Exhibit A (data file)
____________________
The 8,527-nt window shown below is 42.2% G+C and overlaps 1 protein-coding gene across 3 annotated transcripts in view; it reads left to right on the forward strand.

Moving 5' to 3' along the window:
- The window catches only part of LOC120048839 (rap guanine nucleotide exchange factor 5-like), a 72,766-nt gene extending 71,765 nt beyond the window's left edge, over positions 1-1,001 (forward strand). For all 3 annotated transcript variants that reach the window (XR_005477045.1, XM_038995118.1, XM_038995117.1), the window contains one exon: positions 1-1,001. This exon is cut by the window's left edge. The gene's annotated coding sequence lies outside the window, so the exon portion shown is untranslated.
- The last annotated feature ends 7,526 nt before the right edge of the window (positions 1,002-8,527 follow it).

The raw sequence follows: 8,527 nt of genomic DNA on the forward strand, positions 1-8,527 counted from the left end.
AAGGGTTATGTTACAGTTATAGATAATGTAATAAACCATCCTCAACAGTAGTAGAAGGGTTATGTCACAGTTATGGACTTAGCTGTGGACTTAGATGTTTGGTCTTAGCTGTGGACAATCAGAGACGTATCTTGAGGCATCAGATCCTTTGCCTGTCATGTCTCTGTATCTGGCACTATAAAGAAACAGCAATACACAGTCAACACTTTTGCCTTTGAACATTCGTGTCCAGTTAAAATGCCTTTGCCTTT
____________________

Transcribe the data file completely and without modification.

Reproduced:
The 8,527-nt window shown below is 42.2% G+C and overlaps 1 protein-coding gene across 3 annotated transcripts in view; it reads left to right on the forward strand.

Moving 5' to 3' along the window:
- The window catches only part of LOC120048839 (rap guanine nucleotide exchange factor 5-like), a 72,766-nt gene extending 71,765 nt beyond the window's left edge, over positions 1-1,001 (forward strand). For all 3 annotated transcript variants that reach the window (XR_005477045.1, XM_038995118.1, XM_038995117.1), the window contains one exon: positions 1-1,001. This exon is cut by the window's left edge. The gene's annotated coding sequence lies outside the window, so the exon portion shown is untranslated.
- The last annotated feature ends 7,526 nt before the right edge of the window (positions 1,002-8,527 follow it).

The raw sequence follows: 8,527 nt of genomic DNA on the forward strand, positions 1-8,527 counted from the left end.
AAGGGTTATGTTACAGTTATAGATAATGTAATAAACCATCCTCAACAGTAGTAGAAGGGTTATGTCACAGTTATGGACTTAGCTGTGGACTTAGATGTTTGGTCTTAGCTGTGGACAATCAGAGACGTATCTTGAGGCATCAGATCCTTTGCCTGTCATGTCTCTGTATCTGGCACTATAAAGAAACAGCAATACACAGTCAACACTTTTGCCTTTGAACATTCGTGTCCAGTTAAAATGCCTTTGCCTTT